Helen Hayes and Chuka Umunna abstain on the controversial Welfare Bill

Helen Hayes and Chuka Umunna abstain on the controversial Welfare Bill

We expect that many of Lambeth’s poorer residents will be hugely disappointed to see that both Helen Hayes and Chuka Umunna were among the 184 Labour MPs who didn’t vote against the second reading of the Conservatives’ Welfare Reform and Work Bill. Vauxhall MP Kate Hoey also abstained from voting.

Helen Hayes and Chuka Umunna abstain on the controversial Welfare Bill

The government plans for £12 billion in welfare cuts was passed in Parliament yesterday by 308 votes to 124.

Labour MPs were instructed by the party whip to abstain from voting, but 48 sparked a mini-rebellion and voted against the bill which seeks to introduce significant changes to tax credits, benefits and jobseeker’s allowance.

The bill was opposed by the SNP, the Liberal Democrats, Plaid Cymru and the Greens, and Labour backbencher John McDonnell let the Tories know what he thought of the bill in no uncertain terms:

I would swim through vomit to vote against this bill. And listening to some of the nauseating speeches tonight, I might have to.

See his passionate speech below (or click here for a much better version on Channel 4’s website).

If the Welfare Reform and Work Bill goes ahead in its current form, it will:

– Restrict child tax credits to the first two children
– Cut the benefit cap to £20,000 a year, or £23,000 in London
– Cut the income of many sick and disabled people on Employment Support Allowance by £30 per week
– Remove government’s legal requirement to reduce child poverty
– Remove the words “child poverty” from the Child Poverty Act 2010, renaming it the Life Chances Act

Helen Hayes and Chuka Umunna abstain on the controversial Welfare Bill

[Pic: BBC]

Cat Smith, Labour MP for Lancaster and Fleetwood, told ITV News why she also voted against her party on government reforms to the Welfare Bill:

The Government makes much of scroungers and talks up benefit fraud, but the reality is that most welfare is paid to people in work or in pensions to those who have retired, housing benefit goes to private landlords, and the while no one would support benefit fraud, the Joseph Rowntree Foundation has previously estimated that this is less than 1% of the budget.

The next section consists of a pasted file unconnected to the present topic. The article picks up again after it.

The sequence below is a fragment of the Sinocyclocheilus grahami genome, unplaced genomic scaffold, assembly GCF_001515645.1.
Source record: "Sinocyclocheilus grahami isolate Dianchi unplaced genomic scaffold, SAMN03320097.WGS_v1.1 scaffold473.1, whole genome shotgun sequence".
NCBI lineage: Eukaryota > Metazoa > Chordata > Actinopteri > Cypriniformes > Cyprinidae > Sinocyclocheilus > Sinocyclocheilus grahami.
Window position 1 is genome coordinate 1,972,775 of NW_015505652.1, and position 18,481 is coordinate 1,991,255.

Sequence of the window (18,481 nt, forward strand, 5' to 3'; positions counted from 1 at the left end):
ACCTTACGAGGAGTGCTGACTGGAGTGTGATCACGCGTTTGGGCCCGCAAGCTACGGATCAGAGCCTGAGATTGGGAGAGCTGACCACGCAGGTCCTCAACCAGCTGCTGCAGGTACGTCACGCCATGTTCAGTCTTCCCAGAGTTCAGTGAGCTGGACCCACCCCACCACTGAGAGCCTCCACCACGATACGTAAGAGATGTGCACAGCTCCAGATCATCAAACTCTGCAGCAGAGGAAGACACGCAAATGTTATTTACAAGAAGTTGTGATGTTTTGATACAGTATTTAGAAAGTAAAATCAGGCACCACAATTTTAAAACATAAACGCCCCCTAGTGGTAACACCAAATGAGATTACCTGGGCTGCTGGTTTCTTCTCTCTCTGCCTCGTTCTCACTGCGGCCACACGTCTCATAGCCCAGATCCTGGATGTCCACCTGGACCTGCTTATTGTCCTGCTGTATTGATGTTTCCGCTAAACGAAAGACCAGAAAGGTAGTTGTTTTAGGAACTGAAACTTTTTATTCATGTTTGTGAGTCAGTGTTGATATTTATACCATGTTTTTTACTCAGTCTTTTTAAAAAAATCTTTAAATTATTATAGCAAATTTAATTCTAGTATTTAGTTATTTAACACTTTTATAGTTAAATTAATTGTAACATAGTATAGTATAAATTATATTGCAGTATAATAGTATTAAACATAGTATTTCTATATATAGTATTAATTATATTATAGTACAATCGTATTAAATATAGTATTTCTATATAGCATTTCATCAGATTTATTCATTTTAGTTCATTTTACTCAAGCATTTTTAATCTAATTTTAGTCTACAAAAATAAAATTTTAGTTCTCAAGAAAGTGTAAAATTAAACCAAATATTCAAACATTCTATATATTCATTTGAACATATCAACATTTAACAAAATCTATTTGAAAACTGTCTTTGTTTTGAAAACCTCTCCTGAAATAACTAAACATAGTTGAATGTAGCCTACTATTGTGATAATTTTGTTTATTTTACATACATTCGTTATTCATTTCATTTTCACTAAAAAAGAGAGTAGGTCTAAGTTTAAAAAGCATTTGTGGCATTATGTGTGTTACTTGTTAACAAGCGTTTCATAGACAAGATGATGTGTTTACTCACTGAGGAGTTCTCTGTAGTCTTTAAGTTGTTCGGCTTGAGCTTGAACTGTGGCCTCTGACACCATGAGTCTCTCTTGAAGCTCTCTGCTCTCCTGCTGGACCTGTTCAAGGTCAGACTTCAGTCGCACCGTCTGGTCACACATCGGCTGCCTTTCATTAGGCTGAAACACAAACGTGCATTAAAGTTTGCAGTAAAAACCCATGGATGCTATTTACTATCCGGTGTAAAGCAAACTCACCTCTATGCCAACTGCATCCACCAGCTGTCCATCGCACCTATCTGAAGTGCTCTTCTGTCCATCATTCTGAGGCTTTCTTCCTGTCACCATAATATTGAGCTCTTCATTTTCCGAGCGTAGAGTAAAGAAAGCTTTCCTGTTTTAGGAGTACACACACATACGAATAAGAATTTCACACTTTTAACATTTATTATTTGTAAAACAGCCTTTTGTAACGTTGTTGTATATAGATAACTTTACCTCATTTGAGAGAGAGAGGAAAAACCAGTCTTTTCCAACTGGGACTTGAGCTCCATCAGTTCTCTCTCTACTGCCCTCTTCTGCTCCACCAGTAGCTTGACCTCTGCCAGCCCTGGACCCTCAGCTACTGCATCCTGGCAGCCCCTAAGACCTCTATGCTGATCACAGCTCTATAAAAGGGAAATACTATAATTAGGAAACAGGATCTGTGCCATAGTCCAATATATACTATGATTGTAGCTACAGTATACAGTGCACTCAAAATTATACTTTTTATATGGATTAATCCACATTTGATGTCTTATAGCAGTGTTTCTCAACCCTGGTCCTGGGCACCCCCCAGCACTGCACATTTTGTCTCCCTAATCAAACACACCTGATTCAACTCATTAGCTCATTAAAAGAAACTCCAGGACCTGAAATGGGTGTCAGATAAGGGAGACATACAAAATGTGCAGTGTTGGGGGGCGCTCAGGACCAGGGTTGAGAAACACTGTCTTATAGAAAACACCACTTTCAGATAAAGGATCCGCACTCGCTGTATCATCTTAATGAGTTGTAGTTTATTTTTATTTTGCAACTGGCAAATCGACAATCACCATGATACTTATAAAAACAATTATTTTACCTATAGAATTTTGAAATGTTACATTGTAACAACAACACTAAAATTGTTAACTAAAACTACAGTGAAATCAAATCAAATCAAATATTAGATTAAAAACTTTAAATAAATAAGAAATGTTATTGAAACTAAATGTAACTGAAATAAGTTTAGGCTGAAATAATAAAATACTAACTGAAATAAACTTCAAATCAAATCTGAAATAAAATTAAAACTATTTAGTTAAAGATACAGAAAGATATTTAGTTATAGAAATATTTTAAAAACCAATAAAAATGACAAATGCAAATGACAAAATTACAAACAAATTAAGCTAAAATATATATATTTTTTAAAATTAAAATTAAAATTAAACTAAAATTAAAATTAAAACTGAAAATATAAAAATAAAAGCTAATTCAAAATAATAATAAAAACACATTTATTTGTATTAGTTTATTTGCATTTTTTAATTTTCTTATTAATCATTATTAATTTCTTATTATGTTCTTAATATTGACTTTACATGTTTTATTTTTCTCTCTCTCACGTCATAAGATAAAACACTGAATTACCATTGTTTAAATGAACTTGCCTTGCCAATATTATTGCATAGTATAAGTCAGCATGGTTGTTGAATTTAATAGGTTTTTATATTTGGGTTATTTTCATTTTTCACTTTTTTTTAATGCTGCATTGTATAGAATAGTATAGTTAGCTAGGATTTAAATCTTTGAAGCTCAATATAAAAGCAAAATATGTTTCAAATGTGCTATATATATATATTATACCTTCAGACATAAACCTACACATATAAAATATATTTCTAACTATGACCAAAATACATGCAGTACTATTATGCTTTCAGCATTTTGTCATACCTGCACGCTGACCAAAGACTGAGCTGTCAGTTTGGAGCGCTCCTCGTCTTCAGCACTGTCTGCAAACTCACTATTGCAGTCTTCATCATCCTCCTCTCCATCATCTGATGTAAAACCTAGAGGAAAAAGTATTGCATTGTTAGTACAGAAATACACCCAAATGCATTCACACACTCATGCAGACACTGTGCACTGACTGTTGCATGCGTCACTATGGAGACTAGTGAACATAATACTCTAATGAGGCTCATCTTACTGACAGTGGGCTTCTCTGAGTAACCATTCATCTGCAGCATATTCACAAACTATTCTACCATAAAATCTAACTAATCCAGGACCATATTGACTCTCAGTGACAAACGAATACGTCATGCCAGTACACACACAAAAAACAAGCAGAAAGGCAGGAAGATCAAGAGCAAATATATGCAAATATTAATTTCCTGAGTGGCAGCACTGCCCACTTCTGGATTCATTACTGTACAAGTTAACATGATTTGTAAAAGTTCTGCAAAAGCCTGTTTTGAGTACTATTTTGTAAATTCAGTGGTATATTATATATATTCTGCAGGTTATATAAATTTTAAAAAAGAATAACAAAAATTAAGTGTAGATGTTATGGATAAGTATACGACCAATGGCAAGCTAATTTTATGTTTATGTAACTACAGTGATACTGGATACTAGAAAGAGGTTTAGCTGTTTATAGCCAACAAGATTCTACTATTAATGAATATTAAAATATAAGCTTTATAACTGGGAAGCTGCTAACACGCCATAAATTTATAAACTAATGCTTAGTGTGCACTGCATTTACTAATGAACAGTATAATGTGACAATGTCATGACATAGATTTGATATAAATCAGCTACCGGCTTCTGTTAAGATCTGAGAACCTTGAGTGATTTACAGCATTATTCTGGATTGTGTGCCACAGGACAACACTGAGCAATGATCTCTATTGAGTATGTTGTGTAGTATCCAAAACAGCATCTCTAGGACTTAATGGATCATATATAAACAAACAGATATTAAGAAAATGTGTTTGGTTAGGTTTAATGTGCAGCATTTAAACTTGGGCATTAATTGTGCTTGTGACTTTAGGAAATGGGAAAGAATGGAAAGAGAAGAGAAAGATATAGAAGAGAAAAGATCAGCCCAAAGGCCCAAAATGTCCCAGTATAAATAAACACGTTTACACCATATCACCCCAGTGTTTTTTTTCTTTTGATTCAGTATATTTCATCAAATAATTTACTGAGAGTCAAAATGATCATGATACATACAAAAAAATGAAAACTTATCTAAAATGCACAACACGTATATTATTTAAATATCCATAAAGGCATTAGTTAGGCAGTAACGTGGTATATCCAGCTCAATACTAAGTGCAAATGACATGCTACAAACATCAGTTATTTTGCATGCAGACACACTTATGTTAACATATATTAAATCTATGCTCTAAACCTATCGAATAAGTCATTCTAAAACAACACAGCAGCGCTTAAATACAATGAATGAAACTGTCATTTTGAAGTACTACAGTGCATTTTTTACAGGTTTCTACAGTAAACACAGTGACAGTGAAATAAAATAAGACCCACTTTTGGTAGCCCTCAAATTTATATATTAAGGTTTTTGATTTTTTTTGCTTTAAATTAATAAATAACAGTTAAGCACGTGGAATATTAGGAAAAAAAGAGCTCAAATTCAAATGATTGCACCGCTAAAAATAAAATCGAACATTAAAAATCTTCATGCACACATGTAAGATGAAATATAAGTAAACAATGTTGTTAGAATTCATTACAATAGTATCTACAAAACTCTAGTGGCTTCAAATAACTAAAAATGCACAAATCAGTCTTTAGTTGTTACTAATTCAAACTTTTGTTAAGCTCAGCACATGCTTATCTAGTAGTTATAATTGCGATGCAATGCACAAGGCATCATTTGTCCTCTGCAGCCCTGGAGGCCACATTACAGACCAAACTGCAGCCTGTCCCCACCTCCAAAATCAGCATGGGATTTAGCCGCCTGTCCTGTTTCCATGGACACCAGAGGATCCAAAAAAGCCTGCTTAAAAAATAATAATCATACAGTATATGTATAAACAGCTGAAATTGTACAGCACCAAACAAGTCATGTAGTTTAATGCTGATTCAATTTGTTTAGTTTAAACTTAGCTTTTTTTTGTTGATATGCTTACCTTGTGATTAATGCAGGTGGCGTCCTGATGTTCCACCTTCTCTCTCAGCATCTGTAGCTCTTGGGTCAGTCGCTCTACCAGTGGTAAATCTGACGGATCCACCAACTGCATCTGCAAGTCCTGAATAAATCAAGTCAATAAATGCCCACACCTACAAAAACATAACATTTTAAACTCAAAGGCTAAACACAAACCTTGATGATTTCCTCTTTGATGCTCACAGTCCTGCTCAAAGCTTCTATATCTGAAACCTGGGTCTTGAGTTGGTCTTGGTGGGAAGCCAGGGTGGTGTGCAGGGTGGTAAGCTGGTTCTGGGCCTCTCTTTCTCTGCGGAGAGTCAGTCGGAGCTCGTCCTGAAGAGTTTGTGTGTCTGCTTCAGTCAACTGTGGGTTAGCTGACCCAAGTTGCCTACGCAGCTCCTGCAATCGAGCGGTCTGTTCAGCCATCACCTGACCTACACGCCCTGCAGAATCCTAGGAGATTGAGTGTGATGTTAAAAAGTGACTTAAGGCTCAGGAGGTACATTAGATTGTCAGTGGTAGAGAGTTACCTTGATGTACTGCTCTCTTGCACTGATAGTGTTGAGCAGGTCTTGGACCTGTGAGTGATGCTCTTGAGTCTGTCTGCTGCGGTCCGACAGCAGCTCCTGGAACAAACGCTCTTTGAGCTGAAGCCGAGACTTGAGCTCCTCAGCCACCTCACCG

So, why aren’t we having a debate about how as a community we meet our obligations to one another. To do so, we need to ensure that those individuals and corporations with the broadest shoulders contribute enough to government revenue, so that those with least in our community have enough for a decent standard of living.

Helen Hayes and Chuka Umunna abstain on the controversial Welfare Bill

Newly appointed Liberal Democrat leader Tim Farron used his first Commons speech as Liberal Democrat leader to pile in with a scathing attack on the plans, which he decried as “unfair, unwise and inhuman”.

We will vote against this Bill because we know the depth and character of these proposals are unfair, unwise and inhuman. They are anything but economically necessary.”

This Government pledges a living wage which even they know is not one. They want a welfare state that is anything but good for our country’s welfare and it uses the guise of economic necessity to cover up ideologically driven cuts.

Cutting tax credits, tightening the benefit cap and ramping up Right to Buy are not just morally wrong they are economically wrong. Widening inequality is not just against British decency it is also economically stupid.

Notes: 

Helen Hayes is Member of Parliament for Dulwich and West Norwood, and Chuka Umunna is Member of Parliament for Streatham.

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